Volume 31, No. 45
18 Elul 5777
September 9, 2017
Martin and Michelle Swartz
on the 75th Yahrzeit (22 Elul) of Martin’s great-grandmother
Josefine Hofmann (née Oesterreicher) a”h Hy”d
We read in our Parashah that Moshe Rabbeinu told Bnei Yisrael (26:16), “This day, Hashem, your Elokim, commands you to perform these decrees and the statutes, and you shall observe and perform them with all your heart and with all your soul.” Rabbeinu Bachya ben Asher z”l (Spain; 1255-1340) writes: At this point, Moshe Rabbeinu had been teaching the Torah for 40 years; how could he say, “This day, Hashem, your Elokim, commands you”? Midrash Tanchuma answers: “The commandments should be beloved to you as if they were given today.” Another Midrash, notes Rabbeinu Bachya, derives a similar lesson from another verse: “They should be new in your eyes as if they were given at Sinai today.”
Rabbeinu Bachya continues: Both lessons are necessary; they should be “beloved” and “new.” Man’s nature is that what he can see, he remembers, and what is hidden from sight is forgotten. The signs and wonders [that the generation of the Exodus saw] do not endure forever. Therefore, as the generations pass and man’s heart follows the things that his eyes can see, he must be reminded to keep his faith firmly planted in his heart, especially in the exile. We are taught that the words of the Torah are “beloved” so that we will not want to transgress them. And, we are taught to keep them “new” so that the signs and wonders that accompanied the Giving of the Torah will remain fresh in our minds.
“An Aramean tried to destroy my forefather.” (26:5)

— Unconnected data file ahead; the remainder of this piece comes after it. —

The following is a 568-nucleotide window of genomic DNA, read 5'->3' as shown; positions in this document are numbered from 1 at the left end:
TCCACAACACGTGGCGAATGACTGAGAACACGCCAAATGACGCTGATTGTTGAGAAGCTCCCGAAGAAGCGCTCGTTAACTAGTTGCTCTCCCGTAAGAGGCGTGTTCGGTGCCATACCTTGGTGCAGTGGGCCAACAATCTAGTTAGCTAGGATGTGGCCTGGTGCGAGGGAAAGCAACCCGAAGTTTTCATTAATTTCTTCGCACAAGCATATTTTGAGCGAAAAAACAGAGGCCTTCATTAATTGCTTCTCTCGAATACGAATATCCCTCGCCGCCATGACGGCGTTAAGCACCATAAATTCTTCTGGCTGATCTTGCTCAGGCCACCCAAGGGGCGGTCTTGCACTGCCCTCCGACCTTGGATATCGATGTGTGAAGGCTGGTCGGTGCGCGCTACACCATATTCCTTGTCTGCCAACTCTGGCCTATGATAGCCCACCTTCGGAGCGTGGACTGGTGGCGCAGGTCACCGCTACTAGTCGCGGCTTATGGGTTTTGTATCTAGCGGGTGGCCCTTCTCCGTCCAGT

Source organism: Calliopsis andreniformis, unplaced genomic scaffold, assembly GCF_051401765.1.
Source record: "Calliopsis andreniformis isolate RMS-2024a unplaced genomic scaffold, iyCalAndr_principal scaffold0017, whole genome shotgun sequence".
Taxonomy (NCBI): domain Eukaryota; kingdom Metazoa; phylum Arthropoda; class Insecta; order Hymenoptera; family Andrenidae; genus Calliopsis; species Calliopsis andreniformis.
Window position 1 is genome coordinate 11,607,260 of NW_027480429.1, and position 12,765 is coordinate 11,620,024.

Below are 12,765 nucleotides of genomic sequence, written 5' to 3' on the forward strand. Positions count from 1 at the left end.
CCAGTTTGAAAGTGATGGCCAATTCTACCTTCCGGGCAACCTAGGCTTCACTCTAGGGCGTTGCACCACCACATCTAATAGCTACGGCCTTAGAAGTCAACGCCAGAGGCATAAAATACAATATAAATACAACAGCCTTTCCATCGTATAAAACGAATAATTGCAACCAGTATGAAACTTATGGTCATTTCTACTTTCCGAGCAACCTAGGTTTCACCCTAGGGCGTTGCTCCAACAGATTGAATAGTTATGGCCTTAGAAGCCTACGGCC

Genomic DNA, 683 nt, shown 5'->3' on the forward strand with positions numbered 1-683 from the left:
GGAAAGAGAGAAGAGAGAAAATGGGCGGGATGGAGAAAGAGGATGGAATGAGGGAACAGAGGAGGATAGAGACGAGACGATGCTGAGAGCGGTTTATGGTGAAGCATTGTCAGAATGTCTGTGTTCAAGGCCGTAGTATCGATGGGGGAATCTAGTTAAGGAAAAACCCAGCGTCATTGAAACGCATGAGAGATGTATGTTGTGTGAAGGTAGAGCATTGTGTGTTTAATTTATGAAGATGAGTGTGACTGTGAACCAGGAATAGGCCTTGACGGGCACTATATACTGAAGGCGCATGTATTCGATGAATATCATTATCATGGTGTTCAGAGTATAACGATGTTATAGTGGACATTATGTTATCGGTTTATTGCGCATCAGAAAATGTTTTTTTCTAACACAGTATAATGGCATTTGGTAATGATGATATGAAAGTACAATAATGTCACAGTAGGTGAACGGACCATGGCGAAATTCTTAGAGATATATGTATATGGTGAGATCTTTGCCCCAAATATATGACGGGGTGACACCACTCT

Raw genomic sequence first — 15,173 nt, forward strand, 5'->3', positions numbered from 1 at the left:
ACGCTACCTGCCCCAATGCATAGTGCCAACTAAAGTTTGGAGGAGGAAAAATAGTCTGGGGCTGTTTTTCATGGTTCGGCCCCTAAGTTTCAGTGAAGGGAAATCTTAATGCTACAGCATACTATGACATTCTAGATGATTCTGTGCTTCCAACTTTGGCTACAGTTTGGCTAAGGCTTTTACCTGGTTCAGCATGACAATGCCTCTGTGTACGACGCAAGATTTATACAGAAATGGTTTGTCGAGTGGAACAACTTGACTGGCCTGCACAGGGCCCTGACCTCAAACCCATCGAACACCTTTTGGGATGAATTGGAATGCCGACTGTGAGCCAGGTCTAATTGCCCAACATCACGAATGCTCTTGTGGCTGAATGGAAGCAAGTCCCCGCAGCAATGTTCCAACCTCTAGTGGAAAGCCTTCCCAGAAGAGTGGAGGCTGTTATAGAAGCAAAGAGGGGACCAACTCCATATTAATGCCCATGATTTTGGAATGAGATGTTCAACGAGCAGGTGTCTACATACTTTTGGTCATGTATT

Many commentaries struggle to find an indication that the Aramean (Lavan) wanted to destroy our forefather Yaakov. R’ Yitzchak Arieli z”l (1896-1974; Mashgiach Ruchani of Yeshivat Merkaz Ha’Rav; author of the Talmud commentary Einayim La’mishpat) explains:
Lavan wanted to destroy Yaakov spiritually, not physically. This was his intention in giving Yaakov his two daughters as wives, so that they (he thought) would be negative influences on Yaakov. Lavan also expected his grandchildren to feel loyalty toward him and to undermine Yaakov’s faith and teachings. All of this is alluded to in Lavan’s statement (Bereishit 31:43), “The daughters are my daughters, the children are my children.” He wanted them to be his family, not the family of the Patriarchs Avraham, Yitzchak and Yaakov. (Midrash Ariel)
R’ Ovadiah Sforno z”l (Italy; 1475-1550) interprets: “My father Yaakov was an Aramean headed for destruction,” homeless and unable to found the nation that would inherit the Land. (Be’ur Ha’Sforno)
“You shall be joyous with all the goodness that Hashem, your Elokim, has given you . . .” (26:11)
R’ Moshe Yehoshua Hager z”l (1916-2012; Vizhnitzer Rebbe) explains this verse in the name of his father, R’ Chaim Meir Hager z”l (1887-1972; Vizhnitzer Rebbe) as follows: “You will be joyous when you believe that all that comes from Hashem is good.”
He continues: Simcha / joy is the key to attaching oneself to Hashem. Without simcha, a person cannot have even the smallest connection to G-d. Service of Hashem without simcha is like a body without a soul.
We read in Tehilim (100:2), “Serve Hashem with simcha.” This, explains the Vizhnitzer Rebbe, is not merely good advice; it is a statement that the only way to serve Hashem is with simcha. The psalm continues, “Come before Him with joyous song.” The only way to come before Him is with joyous song.
Because simcha is so important, the Yetzer Ha’ra works extra hard to spoil it, notes the Vizhnitzer Rebbe. This includes blurring the line between joy and frivolity as well as between humility, on the one hand, and self-deprecation that leads to depression, on the other hand. Indeed, Chassidic sources teach that the Yetzer Ha’ra derives greater satisfaction from a person’s feeling of depression after sinning than from the sin itself.
The Vizhnitzer Rebbe concludes: Serving Hashem and studying Torah require simcha. And, the very fact that a person has the opportunity to serve Hashem should itself be a source of simcha. (Yeshuot Moshe: Ma’adanei Ha’shulchan)
“Your life will hang in the balance, and you will be frightened night and day, and you will not be sure of your livelihood.” (28:66)
Rashi z”l comments on the last phrase: “This refers to one who must rely on the baker.”